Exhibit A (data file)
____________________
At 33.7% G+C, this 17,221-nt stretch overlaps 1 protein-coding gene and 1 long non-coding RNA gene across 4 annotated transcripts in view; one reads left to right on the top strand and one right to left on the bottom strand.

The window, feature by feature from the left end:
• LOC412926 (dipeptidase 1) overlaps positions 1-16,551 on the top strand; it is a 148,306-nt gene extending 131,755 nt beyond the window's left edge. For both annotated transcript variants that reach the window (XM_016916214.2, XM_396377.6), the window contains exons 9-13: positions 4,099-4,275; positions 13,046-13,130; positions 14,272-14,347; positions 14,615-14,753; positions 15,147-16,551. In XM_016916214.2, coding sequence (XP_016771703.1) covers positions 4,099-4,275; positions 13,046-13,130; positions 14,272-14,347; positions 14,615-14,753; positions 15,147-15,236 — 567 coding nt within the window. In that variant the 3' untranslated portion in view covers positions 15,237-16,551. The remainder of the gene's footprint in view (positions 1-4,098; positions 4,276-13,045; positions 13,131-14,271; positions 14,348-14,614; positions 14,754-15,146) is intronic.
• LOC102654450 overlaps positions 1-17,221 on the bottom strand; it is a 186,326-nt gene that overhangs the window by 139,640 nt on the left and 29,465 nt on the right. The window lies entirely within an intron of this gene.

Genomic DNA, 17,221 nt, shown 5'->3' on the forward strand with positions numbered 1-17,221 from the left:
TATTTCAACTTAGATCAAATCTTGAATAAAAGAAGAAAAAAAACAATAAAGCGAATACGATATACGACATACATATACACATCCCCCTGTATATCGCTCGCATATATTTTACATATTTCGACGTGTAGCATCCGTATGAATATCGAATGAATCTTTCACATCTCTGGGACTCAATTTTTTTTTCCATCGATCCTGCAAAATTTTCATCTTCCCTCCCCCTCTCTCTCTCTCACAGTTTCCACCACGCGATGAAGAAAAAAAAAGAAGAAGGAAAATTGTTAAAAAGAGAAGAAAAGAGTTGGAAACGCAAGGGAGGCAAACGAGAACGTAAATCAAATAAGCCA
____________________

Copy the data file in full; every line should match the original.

At 33.7% G+C, this 17,221-nt stretch overlaps 1 protein-coding gene and 1 long non-coding RNA gene across 4 annotated transcripts in view; one reads left to right on the top strand and one right to left on the bottom strand.

The window, feature by feature from the left end:
• LOC412926 (dipeptidase 1) overlaps positions 1-16,551 on the top strand; it is a 148,306-nt gene extending 131,755 nt beyond the window's left edge. For both annotated transcript variants that reach the window (XM_016916214.2, XM_396377.6), the window contains exons 9-13: positions 4,099-4,275; positions 13,046-13,130; positions 14,272-14,347; positions 14,615-14,753; positions 15,147-16,551. In XM_016916214.2, coding sequence (XP_016771703.1) covers positions 4,099-4,275; positions 13,046-13,130; positions 14,272-14,347; positions 14,615-14,753; positions 15,147-15,236 — 567 coding nt within the window. In that variant the 3' untranslated portion in view covers positions 15,237-16,551. The remainder of the gene's footprint in view (positions 1-4,098; positions 4,276-13,045; positions 13,131-14,271; positions 14,348-14,614; positions 14,754-15,146) is intronic.
• LOC102654450 overlaps positions 1-17,221 on the bottom strand; it is a 186,326-nt gene that overhangs the window by 139,640 nt on the left and 29,465 nt on the right. The window lies entirely within an intron of this gene.

Genomic DNA, 17,221 nt, shown 5'->3' on the forward strand with positions numbered 1-17,221 from the left:
TATTTCAACTTAGATCAAATCTTGAATAAAAGAAGAAAAAAAACAATAAAGCGAATACGATATACGACATACATATACACATCCCCCTGTATATCGCTCGCATATATTTTACATATTTCGACGTGTAGCATCCGTATGAATATCGAATGAATCTTTCACATCTCTGGGACTCAATTTTTTTTTCCATCGATCCTGCAAAATTTTCATCTTCCCTCCCCCTCTCTCTCTCTCACAGTTTCCACCACGCGATGAAGAAAAAAAAAGAAGAAGGAAAATTGTTAAAAAGAGAAGAAAAGAGTTGGAAACGCAAGGGAGGCAAACGAGAACGTAAATCAAATAAGCCA